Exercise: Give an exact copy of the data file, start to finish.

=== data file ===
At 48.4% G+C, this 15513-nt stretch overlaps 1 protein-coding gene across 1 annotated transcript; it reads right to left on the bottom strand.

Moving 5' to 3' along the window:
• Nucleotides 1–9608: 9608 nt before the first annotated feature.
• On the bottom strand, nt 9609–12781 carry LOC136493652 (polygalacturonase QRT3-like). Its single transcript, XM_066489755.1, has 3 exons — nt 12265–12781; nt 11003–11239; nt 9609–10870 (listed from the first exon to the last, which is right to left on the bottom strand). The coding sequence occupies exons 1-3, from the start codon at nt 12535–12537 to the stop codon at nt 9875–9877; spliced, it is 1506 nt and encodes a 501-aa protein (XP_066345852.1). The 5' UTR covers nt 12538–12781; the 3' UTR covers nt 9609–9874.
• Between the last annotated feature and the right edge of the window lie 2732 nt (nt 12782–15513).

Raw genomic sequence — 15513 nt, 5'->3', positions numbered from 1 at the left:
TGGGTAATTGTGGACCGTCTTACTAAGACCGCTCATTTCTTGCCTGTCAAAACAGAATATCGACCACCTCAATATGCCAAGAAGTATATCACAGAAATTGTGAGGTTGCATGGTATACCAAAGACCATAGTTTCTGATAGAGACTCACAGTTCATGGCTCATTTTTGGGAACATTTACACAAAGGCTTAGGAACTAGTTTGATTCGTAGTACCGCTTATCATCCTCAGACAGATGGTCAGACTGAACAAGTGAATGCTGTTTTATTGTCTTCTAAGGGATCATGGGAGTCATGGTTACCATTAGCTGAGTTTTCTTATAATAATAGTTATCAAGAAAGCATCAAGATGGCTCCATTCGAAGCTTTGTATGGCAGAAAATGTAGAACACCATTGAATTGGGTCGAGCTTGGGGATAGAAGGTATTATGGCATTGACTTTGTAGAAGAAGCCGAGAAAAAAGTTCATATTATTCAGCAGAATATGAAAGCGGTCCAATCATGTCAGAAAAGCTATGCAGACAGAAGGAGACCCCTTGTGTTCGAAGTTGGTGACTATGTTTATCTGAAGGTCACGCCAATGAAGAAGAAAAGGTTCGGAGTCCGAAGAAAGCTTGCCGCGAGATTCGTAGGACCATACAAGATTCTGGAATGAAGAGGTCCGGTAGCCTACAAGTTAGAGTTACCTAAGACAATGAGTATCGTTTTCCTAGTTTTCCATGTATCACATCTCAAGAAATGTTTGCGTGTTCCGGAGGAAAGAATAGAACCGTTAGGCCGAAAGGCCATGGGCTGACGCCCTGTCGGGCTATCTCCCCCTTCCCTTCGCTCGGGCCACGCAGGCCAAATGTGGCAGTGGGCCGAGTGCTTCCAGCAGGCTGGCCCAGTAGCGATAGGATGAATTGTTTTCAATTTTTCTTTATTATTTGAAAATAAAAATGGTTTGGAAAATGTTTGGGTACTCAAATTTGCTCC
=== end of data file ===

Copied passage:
At 48.4% G+C, this 15513-nt stretch overlaps 1 protein-coding gene across 1 annotated transcript; it reads right to left on the bottom strand.

Moving 5' to 3' along the window:
• Nucleotides 1–9608: 9608 nt before the first annotated feature.
• On the bottom strand, nt 9609–12781 carry LOC136493652 (polygalacturonase QRT3-like). Its single transcript, XM_066489755.1, has 3 exons — nt 12265–12781; nt 11003–11239; nt 9609–10870 (listed from the first exon to the last, which is right to left on the bottom strand). The coding sequence occupies exons 1-3, from the start codon at nt 12535–12537 to the stop codon at nt 9875–9877; spliced, it is 1506 nt and encodes a 501-aa protein (XP_066345852.1). The 5' UTR covers nt 12538–12781; the 3' UTR covers nt 9609–9874.
• Between the last annotated feature and the right edge of the window lie 2732 nt (nt 12782–15513).

Raw genomic sequence — 15513 nt, 5'->3', positions numbered from 1 at the left:
TGGGTAATTGTGGACCGTCTTACTAAGACCGCTCATTTCTTGCCTGTCAAAACAGAATATCGACCACCTCAATATGCCAAGAAGTATATCACAGAAATTGTGAGGTTGCATGGTATACCAAAGACCATAGTTTCTGATAGAGACTCACAGTTCATGGCTCATTTTTGGGAACATTTACACAAAGGCTTAGGAACTAGTTTGATTCGTAGTACCGCTTATCATCCTCAGACAGATGGTCAGACTGAACAAGTGAATGCTGTTTTATTGTCTTCTAAGGGATCATGGGAGTCATGGTTACCATTAGCTGAGTTTTCTTATAATAATAGTTATCAAGAAAGCATCAAGATGGCTCCATTCGAAGCTTTGTATGGCAGAAAATGTAGAACACCATTGAATTGGGTCGAGCTTGGGGATAGAAGGTATTATGGCATTGACTTTGTAGAAGAAGCCGAGAAAAAAGTTCATATTATTCAGCAGAATATGAAAGCGGTCCAATCATGTCAGAAAAGCTATGCAGACAGAAGGAGACCCCTTGTGTTCGAAGTTGGTGACTATGTTTATCTGAAGGTCACGCCAATGAAGAAGAAAAGGTTCGGAGTCCGAAGAAAGCTTGCCGCGAGATTCGTAGGACCATACAAGATTCTGGAATGAAGAGGTCCGGTAGCCTACAAGTTAGAGTTACCTAAGACAATGAGTATCGTTTTCCTAGTTTTCCATGTATCACATCTCAAGAAATGTTTGCGTGTTCCGGAGGAAAGAATAGAACCGTTAGGCCGAAAGGCCATGGGCTGACGCCCTGTCGGGCTATCTCCCCCTTCCCTTCGCTCGGGCCACGCAGGCCAAATGTGGCAGTGGGCCGAGTGCTTCCAGCAGGCTGGCCCAGTAGCGATAGGATGAATTGTTTTCAATTTTTCTTTATTATTTGAAAATAAAAATGGTTTGGAAAATGTTTGGGTACTCAAATTTGCTCC